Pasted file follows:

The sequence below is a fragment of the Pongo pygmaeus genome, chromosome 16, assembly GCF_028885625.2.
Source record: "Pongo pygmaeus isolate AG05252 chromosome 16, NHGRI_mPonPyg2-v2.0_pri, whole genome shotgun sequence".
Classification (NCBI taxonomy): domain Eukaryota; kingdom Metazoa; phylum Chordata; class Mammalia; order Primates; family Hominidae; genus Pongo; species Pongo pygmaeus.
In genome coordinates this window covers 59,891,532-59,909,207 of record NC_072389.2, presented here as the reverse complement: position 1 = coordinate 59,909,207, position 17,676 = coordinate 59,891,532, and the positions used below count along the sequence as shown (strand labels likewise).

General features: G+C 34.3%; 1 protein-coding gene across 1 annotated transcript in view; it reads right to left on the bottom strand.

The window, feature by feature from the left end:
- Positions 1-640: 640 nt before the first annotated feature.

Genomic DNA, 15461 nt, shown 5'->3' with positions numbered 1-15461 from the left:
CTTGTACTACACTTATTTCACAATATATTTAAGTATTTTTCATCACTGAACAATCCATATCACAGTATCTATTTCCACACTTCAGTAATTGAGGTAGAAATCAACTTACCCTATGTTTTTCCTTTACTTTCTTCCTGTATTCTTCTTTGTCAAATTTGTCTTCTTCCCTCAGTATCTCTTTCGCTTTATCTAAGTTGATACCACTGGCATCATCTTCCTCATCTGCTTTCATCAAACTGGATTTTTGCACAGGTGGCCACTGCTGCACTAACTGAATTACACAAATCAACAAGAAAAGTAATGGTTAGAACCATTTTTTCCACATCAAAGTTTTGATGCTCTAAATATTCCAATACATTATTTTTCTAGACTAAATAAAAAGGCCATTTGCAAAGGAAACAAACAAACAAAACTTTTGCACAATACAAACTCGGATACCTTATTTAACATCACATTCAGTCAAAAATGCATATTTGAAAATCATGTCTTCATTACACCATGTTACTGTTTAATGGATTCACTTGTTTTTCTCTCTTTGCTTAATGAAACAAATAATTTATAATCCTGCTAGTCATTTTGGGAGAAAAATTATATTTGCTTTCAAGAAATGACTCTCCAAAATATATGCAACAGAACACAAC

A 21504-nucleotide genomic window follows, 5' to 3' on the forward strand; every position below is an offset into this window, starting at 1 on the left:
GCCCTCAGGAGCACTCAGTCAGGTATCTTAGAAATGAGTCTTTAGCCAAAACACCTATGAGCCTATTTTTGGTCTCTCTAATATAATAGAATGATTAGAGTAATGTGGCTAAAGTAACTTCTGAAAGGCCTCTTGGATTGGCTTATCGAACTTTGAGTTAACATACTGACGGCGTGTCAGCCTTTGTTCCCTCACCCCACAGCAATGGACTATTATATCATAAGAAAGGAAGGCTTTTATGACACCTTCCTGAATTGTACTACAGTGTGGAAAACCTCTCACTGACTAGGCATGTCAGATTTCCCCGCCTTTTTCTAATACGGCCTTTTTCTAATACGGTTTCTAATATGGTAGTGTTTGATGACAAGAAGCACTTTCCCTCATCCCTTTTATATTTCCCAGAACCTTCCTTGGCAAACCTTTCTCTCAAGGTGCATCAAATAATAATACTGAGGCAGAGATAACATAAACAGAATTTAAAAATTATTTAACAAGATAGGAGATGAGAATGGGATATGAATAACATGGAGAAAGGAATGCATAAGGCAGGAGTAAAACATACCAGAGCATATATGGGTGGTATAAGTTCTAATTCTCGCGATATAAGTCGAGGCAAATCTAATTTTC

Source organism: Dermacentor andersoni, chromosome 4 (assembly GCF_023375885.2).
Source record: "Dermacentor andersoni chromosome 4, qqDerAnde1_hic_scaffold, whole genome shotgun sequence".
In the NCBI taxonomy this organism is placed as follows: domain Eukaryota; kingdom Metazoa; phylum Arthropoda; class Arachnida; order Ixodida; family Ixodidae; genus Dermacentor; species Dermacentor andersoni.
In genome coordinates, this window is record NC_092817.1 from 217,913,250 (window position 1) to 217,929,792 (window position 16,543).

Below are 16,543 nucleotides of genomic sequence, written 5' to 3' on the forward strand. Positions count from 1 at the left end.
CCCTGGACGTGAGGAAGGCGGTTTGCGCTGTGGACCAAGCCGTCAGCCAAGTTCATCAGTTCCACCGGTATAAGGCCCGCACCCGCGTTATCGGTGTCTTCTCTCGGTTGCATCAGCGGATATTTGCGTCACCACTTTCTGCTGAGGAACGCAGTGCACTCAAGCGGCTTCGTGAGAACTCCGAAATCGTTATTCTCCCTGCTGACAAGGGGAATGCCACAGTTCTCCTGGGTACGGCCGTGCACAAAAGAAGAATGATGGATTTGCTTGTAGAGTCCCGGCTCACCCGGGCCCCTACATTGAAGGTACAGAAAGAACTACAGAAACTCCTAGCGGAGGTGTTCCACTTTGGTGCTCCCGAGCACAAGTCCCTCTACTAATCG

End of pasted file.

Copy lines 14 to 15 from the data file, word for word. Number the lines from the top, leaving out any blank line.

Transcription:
In the NCBI taxonomy this organism is placed as follows: domain Eukaryota; kingdom Metazoa; phylum Arthropoda; class Arachnida; order Ixodida; family Ixodidae; genus Dermacentor; species Dermacentor andersoni.
In genome coordinates, this window is record NC_092817.1 from 217,913,250 (window position 1) to 217,929,792 (window position 16,543).